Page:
Written by Phil Bird.
Much has been written about the uses of Virtual Learning Environments (VLEs) in education; here I want to look at specifics – how can Moodle be used to support language learning?
I would like to present here some of the tools and techniques that I have used with my learners.
Interaction with Web Content
Don’t just add a link to a website. If you add it to a forum, you can get some fantastic language production. For learners working at a lower level I have used simple travel information websites to get students to ask for and give travel directions (many cities have public transport journey planners available online). I have also asked students to use online shopping sites to find presents for people in the class, having given them an imaginary £50 to spend.
Forums appear to be best for fluency practice, but as they leave a written record, they work very well for identifying individual students’ error patterns. While accuracy corrections online in a public forum are probably inappropriate, there is nothing to stop you printing off the forum page for each student and marking their corrections on it. For learners who have a low-level of confidence or accuracy in the target language, you can use the forum to get them to plan out a conversation, which they can then try out without that scaffold. For learners working at higher levels you can greater exploit forums for fluency practise. For example, add a few links for travel and tourist information, suggest places to go and the best way to get there (justifying their choices, in the target language, naturally). I have also had students find courses they want to study and job vacancies and explain what they find interesting, or why they think that they are suitable. This could be a great way to get learners to continue practising outside lesson time. Ask learners to debate a topic on the forum and use posts as stimuli for discursive writing.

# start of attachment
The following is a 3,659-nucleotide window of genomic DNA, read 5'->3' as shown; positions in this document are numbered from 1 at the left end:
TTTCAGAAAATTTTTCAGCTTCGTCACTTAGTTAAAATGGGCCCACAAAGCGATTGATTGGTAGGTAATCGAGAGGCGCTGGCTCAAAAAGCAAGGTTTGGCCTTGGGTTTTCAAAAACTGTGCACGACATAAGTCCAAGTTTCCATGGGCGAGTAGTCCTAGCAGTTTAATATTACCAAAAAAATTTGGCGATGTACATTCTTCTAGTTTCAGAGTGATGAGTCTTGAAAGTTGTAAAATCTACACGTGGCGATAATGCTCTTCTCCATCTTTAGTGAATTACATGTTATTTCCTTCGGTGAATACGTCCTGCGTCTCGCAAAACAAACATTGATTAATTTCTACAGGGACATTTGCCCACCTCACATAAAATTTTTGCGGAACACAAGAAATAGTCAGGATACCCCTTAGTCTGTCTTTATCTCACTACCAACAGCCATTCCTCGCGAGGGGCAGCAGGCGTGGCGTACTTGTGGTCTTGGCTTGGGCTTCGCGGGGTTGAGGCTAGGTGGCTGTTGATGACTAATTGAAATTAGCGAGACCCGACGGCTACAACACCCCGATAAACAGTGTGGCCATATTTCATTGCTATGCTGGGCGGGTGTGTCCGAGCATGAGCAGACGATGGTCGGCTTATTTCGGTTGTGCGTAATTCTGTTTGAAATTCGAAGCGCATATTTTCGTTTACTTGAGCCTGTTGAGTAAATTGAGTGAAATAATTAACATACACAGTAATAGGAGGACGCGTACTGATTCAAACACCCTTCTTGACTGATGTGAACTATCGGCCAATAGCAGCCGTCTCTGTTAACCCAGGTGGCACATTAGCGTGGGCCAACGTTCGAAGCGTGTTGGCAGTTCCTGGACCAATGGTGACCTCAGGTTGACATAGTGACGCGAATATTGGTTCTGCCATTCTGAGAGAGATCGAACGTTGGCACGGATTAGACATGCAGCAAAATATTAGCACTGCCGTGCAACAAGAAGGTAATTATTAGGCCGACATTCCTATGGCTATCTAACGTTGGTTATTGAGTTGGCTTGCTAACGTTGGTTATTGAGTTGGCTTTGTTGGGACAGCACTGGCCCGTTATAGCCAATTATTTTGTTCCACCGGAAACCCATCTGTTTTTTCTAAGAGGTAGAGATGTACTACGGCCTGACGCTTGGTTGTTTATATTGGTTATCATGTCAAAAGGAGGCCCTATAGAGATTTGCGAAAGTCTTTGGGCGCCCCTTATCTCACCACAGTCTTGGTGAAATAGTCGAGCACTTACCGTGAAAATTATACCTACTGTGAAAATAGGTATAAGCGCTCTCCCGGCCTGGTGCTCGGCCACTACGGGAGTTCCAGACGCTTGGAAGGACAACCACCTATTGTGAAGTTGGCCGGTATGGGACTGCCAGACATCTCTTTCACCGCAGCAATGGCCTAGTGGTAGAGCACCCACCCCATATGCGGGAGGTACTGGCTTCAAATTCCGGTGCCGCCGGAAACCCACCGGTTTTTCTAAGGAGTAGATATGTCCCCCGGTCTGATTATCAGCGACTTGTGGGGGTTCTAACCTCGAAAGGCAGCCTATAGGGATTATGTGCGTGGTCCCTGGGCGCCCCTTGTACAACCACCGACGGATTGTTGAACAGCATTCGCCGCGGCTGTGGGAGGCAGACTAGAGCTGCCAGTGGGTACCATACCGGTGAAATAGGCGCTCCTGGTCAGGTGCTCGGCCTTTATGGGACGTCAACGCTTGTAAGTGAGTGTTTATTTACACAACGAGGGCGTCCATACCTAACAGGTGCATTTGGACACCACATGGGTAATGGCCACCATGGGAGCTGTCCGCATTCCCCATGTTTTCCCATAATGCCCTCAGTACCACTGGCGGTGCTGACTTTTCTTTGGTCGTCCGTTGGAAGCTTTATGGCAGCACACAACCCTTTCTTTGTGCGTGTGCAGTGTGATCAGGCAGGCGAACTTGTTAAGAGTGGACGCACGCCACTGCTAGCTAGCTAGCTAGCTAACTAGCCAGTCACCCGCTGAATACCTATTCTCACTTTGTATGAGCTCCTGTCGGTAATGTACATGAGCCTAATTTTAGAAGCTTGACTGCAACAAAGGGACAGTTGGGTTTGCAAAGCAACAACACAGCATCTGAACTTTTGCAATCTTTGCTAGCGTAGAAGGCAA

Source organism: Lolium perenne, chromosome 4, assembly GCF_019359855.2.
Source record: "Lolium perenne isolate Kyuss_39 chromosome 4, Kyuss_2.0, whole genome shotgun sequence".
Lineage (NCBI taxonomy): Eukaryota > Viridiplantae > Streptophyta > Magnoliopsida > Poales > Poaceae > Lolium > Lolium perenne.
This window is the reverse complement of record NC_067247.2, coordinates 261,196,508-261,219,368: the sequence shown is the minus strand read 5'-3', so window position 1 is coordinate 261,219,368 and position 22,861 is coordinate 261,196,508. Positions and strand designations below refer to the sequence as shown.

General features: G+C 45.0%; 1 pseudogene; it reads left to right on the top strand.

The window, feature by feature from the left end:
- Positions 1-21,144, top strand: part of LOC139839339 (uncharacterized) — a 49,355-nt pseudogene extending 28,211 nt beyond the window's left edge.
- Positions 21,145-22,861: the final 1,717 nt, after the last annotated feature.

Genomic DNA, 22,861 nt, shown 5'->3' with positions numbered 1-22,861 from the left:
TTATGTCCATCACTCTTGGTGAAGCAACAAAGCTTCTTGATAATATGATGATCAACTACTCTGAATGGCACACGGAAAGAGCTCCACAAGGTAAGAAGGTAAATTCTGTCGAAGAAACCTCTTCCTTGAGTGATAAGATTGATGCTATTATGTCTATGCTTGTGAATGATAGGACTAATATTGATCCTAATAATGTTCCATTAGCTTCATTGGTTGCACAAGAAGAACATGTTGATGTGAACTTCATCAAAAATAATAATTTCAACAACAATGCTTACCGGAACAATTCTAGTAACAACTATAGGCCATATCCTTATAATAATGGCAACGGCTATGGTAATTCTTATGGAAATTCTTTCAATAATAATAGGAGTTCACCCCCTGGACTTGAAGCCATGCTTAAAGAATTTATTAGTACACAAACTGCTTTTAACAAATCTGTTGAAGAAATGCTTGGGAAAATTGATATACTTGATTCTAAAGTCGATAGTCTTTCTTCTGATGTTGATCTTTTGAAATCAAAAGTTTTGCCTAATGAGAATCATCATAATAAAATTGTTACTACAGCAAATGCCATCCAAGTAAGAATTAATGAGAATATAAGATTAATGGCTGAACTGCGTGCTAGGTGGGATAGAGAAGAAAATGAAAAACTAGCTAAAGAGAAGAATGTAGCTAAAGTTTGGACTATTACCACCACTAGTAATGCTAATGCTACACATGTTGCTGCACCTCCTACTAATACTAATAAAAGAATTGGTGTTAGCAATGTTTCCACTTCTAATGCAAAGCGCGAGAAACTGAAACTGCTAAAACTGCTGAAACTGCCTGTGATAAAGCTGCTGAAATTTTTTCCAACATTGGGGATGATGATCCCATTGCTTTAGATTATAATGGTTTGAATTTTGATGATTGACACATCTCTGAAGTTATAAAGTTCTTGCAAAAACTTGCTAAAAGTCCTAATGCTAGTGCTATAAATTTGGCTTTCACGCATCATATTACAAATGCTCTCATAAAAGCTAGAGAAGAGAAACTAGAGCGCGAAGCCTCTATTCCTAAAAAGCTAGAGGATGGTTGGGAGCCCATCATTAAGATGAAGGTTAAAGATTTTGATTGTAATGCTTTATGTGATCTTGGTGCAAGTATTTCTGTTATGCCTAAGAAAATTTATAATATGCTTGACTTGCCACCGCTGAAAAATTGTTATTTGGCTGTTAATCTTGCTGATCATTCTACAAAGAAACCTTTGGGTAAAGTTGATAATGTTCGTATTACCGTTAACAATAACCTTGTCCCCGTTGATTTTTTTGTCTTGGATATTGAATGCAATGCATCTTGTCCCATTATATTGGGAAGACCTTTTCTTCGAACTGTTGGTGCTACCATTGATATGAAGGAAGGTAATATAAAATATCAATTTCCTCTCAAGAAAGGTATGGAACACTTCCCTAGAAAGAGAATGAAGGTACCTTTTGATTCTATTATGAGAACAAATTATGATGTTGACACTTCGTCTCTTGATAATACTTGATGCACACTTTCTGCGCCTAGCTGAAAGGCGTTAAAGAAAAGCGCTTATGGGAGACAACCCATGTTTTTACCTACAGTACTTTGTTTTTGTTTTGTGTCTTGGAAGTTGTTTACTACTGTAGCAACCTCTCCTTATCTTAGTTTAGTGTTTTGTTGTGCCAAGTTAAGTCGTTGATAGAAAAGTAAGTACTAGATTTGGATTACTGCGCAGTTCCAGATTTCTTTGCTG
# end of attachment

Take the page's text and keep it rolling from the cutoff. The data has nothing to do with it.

As discussed above, forums are great for fluency work, but they might be a bit too public for a real in-depth focus on accuracy. This is where wikis come in handy. A wiki is basically a webpage with an edit button (think Wikipedia). While most wikis are public, Moodle allows you to set up individual wikis private to each learner and the teacher. These can be used to create collaborative documents between teacher and learner. As both have equal access, it is easy for a teacher to go in and leave subtle but constructive feedback (this can be as simple as changing the colour of text where there is an issue, or inserting smiley faces to show missing words). This can allow a longer piece of writing to be built up over time. Not only that, but the whole history of the text’s development can be seen and retrieved, and can be used by learners to reflect on their writing process. Public wikis can be set up to get students to collaborate on a project, or for peer correction; learners are often keen to share content that they have created.
Managing Multimedia Content
One great bonus of using Moodle is how it handles multimedia files. It is really simple to embed video files from YouTube, or add audio files. However, the real power of this approach is when you get your learners to film themselves and upload their videos to Moodle. If you upload a FLV or MP3 file into Moodle and link to it on a page it displays in an embedded player. You can then easily create a feedback exercise, asking students to reflect on their language use, grammar and vocabulary choices, pronunciation etc. If you do this regularly throughout a course it allows students to build up a portfolio, allowing them to literally see (and hear) the improvement in their language skills.
Fantastic Organisational Tool
Aside from these aspects, I find that Moodle is just a great way of tying things together – grades, learners’ work, Individual Learning Plans, useful links, etc. Should you have access to this tool, you should make the most of it.
These are just my ideas. Please comment and leave your own below.